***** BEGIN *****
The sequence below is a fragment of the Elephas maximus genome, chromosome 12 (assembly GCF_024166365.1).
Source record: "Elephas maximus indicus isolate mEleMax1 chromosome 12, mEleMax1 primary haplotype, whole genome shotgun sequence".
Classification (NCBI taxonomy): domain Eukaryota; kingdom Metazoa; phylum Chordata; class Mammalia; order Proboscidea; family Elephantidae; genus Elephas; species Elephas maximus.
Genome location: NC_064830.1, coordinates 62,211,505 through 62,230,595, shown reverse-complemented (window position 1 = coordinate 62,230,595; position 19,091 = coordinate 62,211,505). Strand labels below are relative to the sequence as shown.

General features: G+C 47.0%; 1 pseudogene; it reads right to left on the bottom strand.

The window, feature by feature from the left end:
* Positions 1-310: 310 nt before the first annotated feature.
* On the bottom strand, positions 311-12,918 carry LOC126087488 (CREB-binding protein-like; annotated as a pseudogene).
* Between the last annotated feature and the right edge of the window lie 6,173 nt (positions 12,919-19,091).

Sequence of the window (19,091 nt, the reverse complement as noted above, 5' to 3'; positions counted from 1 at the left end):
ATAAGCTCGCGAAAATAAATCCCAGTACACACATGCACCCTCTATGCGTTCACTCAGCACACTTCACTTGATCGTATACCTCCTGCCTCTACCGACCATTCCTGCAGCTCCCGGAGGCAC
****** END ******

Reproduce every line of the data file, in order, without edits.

The sequence below is a fragment of the Elephas maximus genome, chromosome 12 (assembly GCF_024166365.1).
Source record: "Elephas maximus indicus isolate mEleMax1 chromosome 12, mEleMax1 primary haplotype, whole genome shotgun sequence".
Classification (NCBI taxonomy): domain Eukaryota; kingdom Metazoa; phylum Chordata; class Mammalia; order Proboscidea; family Elephantidae; genus Elephas; species Elephas maximus.
Genome location: NC_064830.1, coordinates 62,211,505 through 62,230,595, shown reverse-complemented (window position 1 = coordinate 62,230,595; position 19,091 = coordinate 62,211,505). Strand labels below are relative to the sequence as shown.

General features: G+C 47.0%; 1 pseudogene; it reads right to left on the bottom strand.

The window, feature by feature from the left end:
* Positions 1-310: 310 nt before the first annotated feature.
* On the bottom strand, positions 311-12,918 carry LOC126087488 (CREB-binding protein-like; annotated as a pseudogene).
* Between the last annotated feature and the right edge of the window lie 6,173 nt (positions 12,919-19,091).

Sequence of the window (19,091 nt, the reverse complement as noted above, 5' to 3'; positions counted from 1 at the left end):
ATAAGCTCGCGAAAATAAATCCCAGTACACACATGCACCCTCTATGCGTTCACTCAGCACACTTCACTTGATCGTATACCTCCTGCCTCTACCGACCATTCCTGCAGCTCCCGGAGGCAC